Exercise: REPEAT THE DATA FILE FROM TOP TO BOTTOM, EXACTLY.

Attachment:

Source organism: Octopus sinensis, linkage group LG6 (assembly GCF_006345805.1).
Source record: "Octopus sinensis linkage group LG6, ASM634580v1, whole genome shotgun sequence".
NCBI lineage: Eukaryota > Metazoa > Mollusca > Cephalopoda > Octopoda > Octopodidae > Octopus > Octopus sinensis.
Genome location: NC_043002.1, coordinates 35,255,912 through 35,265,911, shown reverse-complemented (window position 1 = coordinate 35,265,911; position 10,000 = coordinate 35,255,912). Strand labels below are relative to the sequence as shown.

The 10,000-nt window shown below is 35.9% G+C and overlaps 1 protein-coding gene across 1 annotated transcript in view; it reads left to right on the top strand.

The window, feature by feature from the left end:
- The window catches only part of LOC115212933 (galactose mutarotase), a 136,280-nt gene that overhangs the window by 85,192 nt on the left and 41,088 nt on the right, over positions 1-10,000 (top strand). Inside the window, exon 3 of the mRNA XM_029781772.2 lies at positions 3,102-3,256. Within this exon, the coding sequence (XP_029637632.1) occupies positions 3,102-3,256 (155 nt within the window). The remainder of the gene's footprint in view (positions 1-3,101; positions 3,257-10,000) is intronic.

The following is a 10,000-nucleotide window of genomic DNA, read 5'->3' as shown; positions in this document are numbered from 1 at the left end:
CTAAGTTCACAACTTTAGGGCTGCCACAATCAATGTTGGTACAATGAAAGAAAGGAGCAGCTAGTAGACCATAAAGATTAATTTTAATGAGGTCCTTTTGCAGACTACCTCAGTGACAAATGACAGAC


Source organism: Octopus sinensis, linkage group LG6 (assembly GCF_006345805.1).
Source record: "Octopus sinensis linkage group LG6, ASM634580v1, whole genome shotgun sequence".
NCBI lineage: Eukaryota > Metazoa > Mollusca > Cephalopoda > Octopoda > Octopodidae > Octopus > Octopus sinensis.
Genome location: NC_043002.1, coordinates 35,255,912 through 35,265,911, shown reverse-complemented (window position 1 = coordinate 35,265,911; position 10,000 = coordinate 35,255,912). Strand labels below are relative to the sequence as shown.

The 10,000-nt window shown below is 35.9% G+C and overlaps 1 protein-coding gene across 1 annotated transcript in view; it reads left to right on the top strand.

The window, feature by feature from the left end:
- The window catches only part of LOC115212933 (galactose mutarotase), a 136,280-nt gene that overhangs the window by 85,192 nt on the left and 41,088 nt on the right, over positions 1-10,000 (top strand). Inside the window, exon 3 of the mRNA XM_029781772.2 lies at positions 3,102-3,256. Within this exon, the coding sequence (XP_029637632.1) occupies positions 3,102-3,256 (155 nt within the window). The remainder of the gene's footprint in view (positions 1-3,101; positions 3,257-10,000) is intronic.

The following is a 10,000-nucleotide window of genomic DNA, read 5'->3' as shown; positions in this document are numbered from 1 at the left end:
CTAAGTTCACAACTTTAGGGCTGCCACAATCAATGTTGGTACAATGAAAGAAAGGAGCAGCTAGTAGACCATAAAGATTAATTTTAATGAGGTCCTTTTGCAGACTACCTCAGTGACAAATGACAGAC